Historian Sergey Bondarenko explores Putin’s usage of the term “national traitor” in an effort to identify who it may refer to. The Russian president has repeatedly used this cliché from the vocabulary of German National Socialist Party to label opponents of his actions against Ukraine.
It is difficult to say anything new when you’ve held power for more than 20 years. Vladimir Putin first spoke about “national traitors” in 2014, after the annexation of Crimea:
“Some Western politicians are trying to scare us not only with sanctions but with a prospect of aggravation of [our] internal issues,” Putin said then. “It would be good to know what exactly they imply: action by some fifth column, national traitors of all kinds, or they think that they will be able to affect Russia’s socio-economic situation and thus provoke people’s discontent. We find such statements irresponsible and clearly aggressive, and we will respond to them properly.”
Eight years later, when the Russian army is waging the war in Ukraine and Western sanctions have stormed the boundaries of McDonald’s eateries in Moscow, President Putin is bringing up “national traitors” and the need for “self-purification” once again.
The word “national traitor” (Nationalverräter in German) literally resides in the political vocabulary of Mein Kampf’s author. In his 2014 article on Putin’s interpretation of the German Newspeak, philosopher Michail Yampolsky correctly reminded that the term “national traitors” had been used in Germany even before Hitler, mostly when referring to politicians who signed the Versaille Treaty in 1919. But it became much more common when the National Socialists seized power. This is how it acquired its peculiar flavor—the term is very emotional but devoid of any specific meaning. Who betrayed whom when? Which nation is supposed to have been betrayed?
“Historical content is replaced with a vague, fuzzy image filled with emotional overtones,” Yampolsky wrote. “The word ‘traitor’, easily understandable and extremely negative, is associated with the idea of the nation and Nazism at the same time. But that is exactly the purpose of such word usage.”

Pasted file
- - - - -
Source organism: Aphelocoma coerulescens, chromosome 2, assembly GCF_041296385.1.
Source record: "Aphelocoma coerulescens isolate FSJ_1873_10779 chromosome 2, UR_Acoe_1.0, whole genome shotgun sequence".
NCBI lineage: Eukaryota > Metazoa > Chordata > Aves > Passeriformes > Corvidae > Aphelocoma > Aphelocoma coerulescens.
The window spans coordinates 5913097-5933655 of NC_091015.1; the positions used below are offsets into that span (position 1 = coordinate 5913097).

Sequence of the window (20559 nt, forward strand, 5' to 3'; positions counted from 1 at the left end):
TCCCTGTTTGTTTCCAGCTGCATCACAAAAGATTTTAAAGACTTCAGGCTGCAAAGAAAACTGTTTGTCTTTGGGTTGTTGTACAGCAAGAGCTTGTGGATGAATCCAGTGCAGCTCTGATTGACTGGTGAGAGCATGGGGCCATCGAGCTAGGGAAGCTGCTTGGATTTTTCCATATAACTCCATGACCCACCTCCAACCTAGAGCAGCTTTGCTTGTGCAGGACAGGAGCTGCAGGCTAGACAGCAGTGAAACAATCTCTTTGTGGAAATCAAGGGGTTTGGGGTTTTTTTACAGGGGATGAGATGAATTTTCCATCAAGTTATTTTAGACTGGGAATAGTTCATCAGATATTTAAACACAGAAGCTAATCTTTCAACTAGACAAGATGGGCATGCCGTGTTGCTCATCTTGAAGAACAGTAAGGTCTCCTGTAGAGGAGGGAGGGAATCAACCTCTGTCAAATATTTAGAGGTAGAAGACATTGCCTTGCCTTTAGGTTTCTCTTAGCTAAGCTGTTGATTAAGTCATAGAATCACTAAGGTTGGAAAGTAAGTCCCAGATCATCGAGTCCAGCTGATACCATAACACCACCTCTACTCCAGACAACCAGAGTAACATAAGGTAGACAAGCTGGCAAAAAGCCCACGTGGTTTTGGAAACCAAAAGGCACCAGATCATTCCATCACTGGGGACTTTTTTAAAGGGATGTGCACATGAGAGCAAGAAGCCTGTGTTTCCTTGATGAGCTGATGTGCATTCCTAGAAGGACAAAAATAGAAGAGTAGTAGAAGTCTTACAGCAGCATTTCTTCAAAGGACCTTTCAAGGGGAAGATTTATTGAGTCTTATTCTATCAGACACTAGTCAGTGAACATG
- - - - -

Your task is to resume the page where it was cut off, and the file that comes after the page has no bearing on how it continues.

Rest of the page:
The original German national traitor betrayed not only and not so much his “nation” but, first and foremost, the “National Socialist Party.” And that was part of the language play eliminating the difference between these two concepts. In the ideal isolated system the Führer was tantamount to his party, while the party held the monopoly on employing violence against “traitors.”
Another author, researcher of the historical language of terror Igal Halfin, warns against making a direct correlation between Putin’s policies and those of his “grand predecessors,” Stalin and Hitler. He maintained that direct borrowings from the totalitarian language or rhetoric were “quotations” rather than “repetitions,” essentially a postmodernist gesture implying that the audience was familiar with the original. There is no need to literally reproduce the Great Purge or the “final solution” on their original scale—just hinting at them is sufficient. Halfin was talking about this in his lecture on the concept of guilt and Soviet subjectivity, in “peaceful” 2016. Do we have grounds to believe that now, six years later, Putin, with his affection for peppering his speeches with “national traitors” here and there, has any sense of historical memory and critical thinking?
In his last pre-war “historical” speech on February 22nd, Vladimir Putin spent much time on professing his aversion to modern Ukraine’s state boundaries. His logic suggested that Ukraine as a polity has never existed. There was only “historic Russia” where Ukraine was just one of its parts.
The problem is that no one, including Putin himself, can say which Russia he is talking about. There was the Russian Empire until 1917, then there was the Soviet Union, which was then torn down by its Western enemies—and now it finally strives to reconstruct its “national boundaries” as seen by Putin. But which boundaries? Imperial? Soviet? Those of Kievan Rus’? And who is there to betray? The heritage of Varangian dukes or that of Soviet General Secretaries?
If it is about betraying “Russians,” they are already dying in this war and persecuted when trying to stop it. If it is about betraying “Ukrainians,” it is their land which another country’s army invaded, it is them who are fighting, dying, or fleeing from death.
Putin’s “national traitors” could not betray anyone even if they wanted to, because 20 years of his rule have failed to create any “national” community one may renounce. They hail from “historic Russia,” just an empty figure of speech, just another political cliché so characteristic of totalitarian societies.
The opinion expressed in this publication is that of the author and does not necessarily reflect Holod’s opinion.